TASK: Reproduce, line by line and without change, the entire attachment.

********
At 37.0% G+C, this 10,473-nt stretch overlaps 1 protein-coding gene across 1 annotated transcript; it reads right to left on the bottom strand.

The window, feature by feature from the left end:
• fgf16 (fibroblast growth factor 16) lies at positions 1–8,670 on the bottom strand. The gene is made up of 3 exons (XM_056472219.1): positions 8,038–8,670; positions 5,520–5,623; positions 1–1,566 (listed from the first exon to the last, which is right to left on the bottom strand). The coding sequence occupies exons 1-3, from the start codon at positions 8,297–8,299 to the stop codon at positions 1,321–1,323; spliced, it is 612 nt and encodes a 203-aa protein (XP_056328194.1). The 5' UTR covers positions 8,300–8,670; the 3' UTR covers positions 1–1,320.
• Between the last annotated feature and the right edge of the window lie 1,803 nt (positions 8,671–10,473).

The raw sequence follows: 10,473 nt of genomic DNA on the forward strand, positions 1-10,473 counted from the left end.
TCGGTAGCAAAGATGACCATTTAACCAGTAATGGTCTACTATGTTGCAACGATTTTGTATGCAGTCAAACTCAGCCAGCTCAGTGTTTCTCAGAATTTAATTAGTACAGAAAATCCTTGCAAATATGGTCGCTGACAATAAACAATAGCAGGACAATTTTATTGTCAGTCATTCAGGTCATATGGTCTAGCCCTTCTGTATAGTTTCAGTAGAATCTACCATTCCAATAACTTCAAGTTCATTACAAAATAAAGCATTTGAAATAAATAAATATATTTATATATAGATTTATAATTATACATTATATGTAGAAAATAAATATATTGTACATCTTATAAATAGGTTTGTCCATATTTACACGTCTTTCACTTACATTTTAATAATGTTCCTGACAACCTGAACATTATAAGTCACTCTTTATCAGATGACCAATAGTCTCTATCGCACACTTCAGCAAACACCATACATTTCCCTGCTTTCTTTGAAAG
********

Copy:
At 37.0% G+C, this 10,473-nt stretch overlaps 1 protein-coding gene across 1 annotated transcript; it reads right to left on the bottom strand.

The window, feature by feature from the left end:
• fgf16 (fibroblast growth factor 16) lies at positions 1–8,670 on the bottom strand. The gene is made up of 3 exons (XM_056472219.1): positions 8,038–8,670; positions 5,520–5,623; positions 1–1,566 (listed from the first exon to the last, which is right to left on the bottom strand). The coding sequence occupies exons 1-3, from the start codon at positions 8,297–8,299 to the stop codon at positions 1,321–1,323; spliced, it is 612 nt and encodes a 203-aa protein (XP_056328194.1). The 5' UTR covers positions 8,300–8,670; the 3' UTR covers positions 1–1,320.
• Between the last annotated feature and the right edge of the window lie 1,803 nt (positions 8,671–10,473).

The raw sequence follows: 10,473 nt of genomic DNA on the forward strand, positions 1-10,473 counted from the left end.
TCGGTAGCAAAGATGACCATTTAACCAGTAATGGTCTACTATGTTGCAACGATTTTGTATGCAGTCAAACTCAGCCAGCTCAGTGTTTCTCAGAATTTAATTAGTACAGAAAATCCTTGCAAATATGGTCGCTGACAATAAACAATAGCAGGACAATTTTATTGTCAGTCATTCAGGTCATATGGTCTAGCCCTTCTGTATAGTTTCAGTAGAATCTACCATTCCAATAACTTCAAGTTCATTACAAAATAAAGCATTTGAAATAAATAAATATATTTATATATAGATTTATAATTATACATTATATGTAGAAAATAAATATATTGTACATCTTATAAATAGGTTTGTCCATATTTACACGTCTTTCACTTACATTTTAATAATGTTCCTGACAACCTGAACATTATAAGTCACTCTTTATCAGATGACCAATAGTCTCTATCGCACACTTCAGCAAACACCATACATTTCCCTGCTTTCTTTGAAAG